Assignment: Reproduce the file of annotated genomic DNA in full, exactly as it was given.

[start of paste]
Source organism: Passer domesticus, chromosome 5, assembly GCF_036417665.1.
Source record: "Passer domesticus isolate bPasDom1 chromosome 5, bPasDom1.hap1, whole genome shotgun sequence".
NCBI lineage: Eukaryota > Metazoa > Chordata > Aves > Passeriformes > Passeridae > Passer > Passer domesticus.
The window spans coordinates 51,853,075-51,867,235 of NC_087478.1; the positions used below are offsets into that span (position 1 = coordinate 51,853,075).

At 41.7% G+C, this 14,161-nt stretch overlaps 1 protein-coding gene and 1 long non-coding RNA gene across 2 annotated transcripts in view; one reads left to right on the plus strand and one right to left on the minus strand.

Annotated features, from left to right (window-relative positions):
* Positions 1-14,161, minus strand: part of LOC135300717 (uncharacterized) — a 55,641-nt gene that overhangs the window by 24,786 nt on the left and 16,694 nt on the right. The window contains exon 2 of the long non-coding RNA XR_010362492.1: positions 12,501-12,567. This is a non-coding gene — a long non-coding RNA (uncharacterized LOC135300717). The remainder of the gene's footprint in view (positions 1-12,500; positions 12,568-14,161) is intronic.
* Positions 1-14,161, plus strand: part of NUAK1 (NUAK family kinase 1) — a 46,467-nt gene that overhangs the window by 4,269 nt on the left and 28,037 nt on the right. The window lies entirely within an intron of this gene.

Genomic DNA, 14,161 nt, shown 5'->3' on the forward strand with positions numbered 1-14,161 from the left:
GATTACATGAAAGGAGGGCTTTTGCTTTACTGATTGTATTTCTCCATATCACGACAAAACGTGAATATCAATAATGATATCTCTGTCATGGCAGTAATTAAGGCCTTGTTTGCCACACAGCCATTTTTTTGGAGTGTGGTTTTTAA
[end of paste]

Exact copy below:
Source organism: Passer domesticus, chromosome 5, assembly GCF_036417665.1.
Source record: "Passer domesticus isolate bPasDom1 chromosome 5, bPasDom1.hap1, whole genome shotgun sequence".
NCBI lineage: Eukaryota > Metazoa > Chordata > Aves > Passeriformes > Passeridae > Passer > Passer domesticus.
The window spans coordinates 51,853,075-51,867,235 of NC_087478.1; the positions used below are offsets into that span (position 1 = coordinate 51,853,075).

At 41.7% G+C, this 14,161-nt stretch overlaps 1 protein-coding gene and 1 long non-coding RNA gene across 2 annotated transcripts in view; one reads left to right on the plus strand and one right to left on the minus strand.

Annotated features, from left to right (window-relative positions):
* Positions 1-14,161, minus strand: part of LOC135300717 (uncharacterized) — a 55,641-nt gene that overhangs the window by 24,786 nt on the left and 16,694 nt on the right. The window contains exon 2 of the long non-coding RNA XR_010362492.1: positions 12,501-12,567. This is a non-coding gene — a long non-coding RNA (uncharacterized LOC135300717). The remainder of the gene's footprint in view (positions 1-12,500; positions 12,568-14,161) is intronic.
* Positions 1-14,161, plus strand: part of NUAK1 (NUAK family kinase 1) — a 46,467-nt gene that overhangs the window by 4,269 nt on the left and 28,037 nt on the right. The window lies entirely within an intron of this gene.

Genomic DNA, 14,161 nt, shown 5'->3' on the forward strand with positions numbered 1-14,161 from the left:
GATTACATGAAAGGAGGGCTTTTGCTTTACTGATTGTATTTCTCCATATCACGACAAAACGTGAATATCAATAATGATATCTCTGTCATGGCAGTAATTAAGGCCTTGTTTGCCACACAGCCATTTTTTTGGAGTGTGGTTTTTAA